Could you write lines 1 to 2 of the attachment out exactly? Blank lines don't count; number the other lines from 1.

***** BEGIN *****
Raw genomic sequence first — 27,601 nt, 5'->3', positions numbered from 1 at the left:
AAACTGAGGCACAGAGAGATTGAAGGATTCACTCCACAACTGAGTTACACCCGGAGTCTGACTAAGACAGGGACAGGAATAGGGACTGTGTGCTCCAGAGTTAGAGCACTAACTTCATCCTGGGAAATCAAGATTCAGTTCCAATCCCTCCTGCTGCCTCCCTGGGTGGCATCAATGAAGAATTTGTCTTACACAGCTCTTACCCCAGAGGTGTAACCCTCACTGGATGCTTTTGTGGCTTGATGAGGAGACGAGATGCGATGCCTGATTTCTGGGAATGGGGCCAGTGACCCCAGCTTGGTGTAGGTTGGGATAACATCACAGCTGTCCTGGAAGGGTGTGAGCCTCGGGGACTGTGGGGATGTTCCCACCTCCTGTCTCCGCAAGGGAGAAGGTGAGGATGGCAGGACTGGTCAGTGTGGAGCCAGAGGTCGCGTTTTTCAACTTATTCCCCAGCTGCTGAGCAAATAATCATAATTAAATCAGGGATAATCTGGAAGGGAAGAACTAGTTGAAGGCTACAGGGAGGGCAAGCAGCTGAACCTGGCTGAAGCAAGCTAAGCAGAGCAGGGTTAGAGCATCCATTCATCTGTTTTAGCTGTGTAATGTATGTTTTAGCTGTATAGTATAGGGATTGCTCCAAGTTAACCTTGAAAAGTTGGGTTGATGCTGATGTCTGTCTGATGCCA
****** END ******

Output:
Raw genomic sequence first — 27,601 nt, 5'->3', positions numbered from 1 at the left:
AAACTGAGGCACAGAGAGATTGAAGGATTCACTCCACAACTGAGTTACACCCGGAGTCTGACTAAGACAGGGACAGGAATAGGGACTGTGTGCTCCAGAGTTAGAGCACTAACTTCATCCTGGGAAATCAAGATTCAGTTCCAATCCCTCCTGCTGCCTCCCTGGGTGGCATCAATGAAGAATTTGTCTTACACAGCTCTTACCCCAGAGGTGTAACCCTCACTGGATGCTTTTGTGGCTTGATGAGGAGACGAGATGCGATGCCTGATTTCTGGGAATGGGGCCAGTGACCCCAGCTTGGTGTAGGTTGGGATAACATCACAGCTGTCCTGGAAGGGTGTGAGCCTCGGGGACTGTGGGGATGTTCCCACCTCCTGTCTCCGCAAGGGAGAAGGTGAGGATGGCAGGACTGGTCAGTGTGGAGCCAGAGGTCGCGTTTTTCAACTTATTCCCCAGCTGCTGAGCAAATAATCATAATTAAATCAGGGATAATCTGGAAGGGAAGAACTAGTTGAAGGCTACAGGGAGGGCAAGCAGCTGAACCTGGCTGAAGCAAGCTAAGCAGAGCAGGGTTAGAGCATCCATTCATCTGTTTTAGCTGTGTAATGTATGTTTTAGCTGTATAGTATAGGGATTGCTCCAAGTTAACCTTGAAAAGTTGGGTTGATGCTGATGTCTGTCTGATGCCA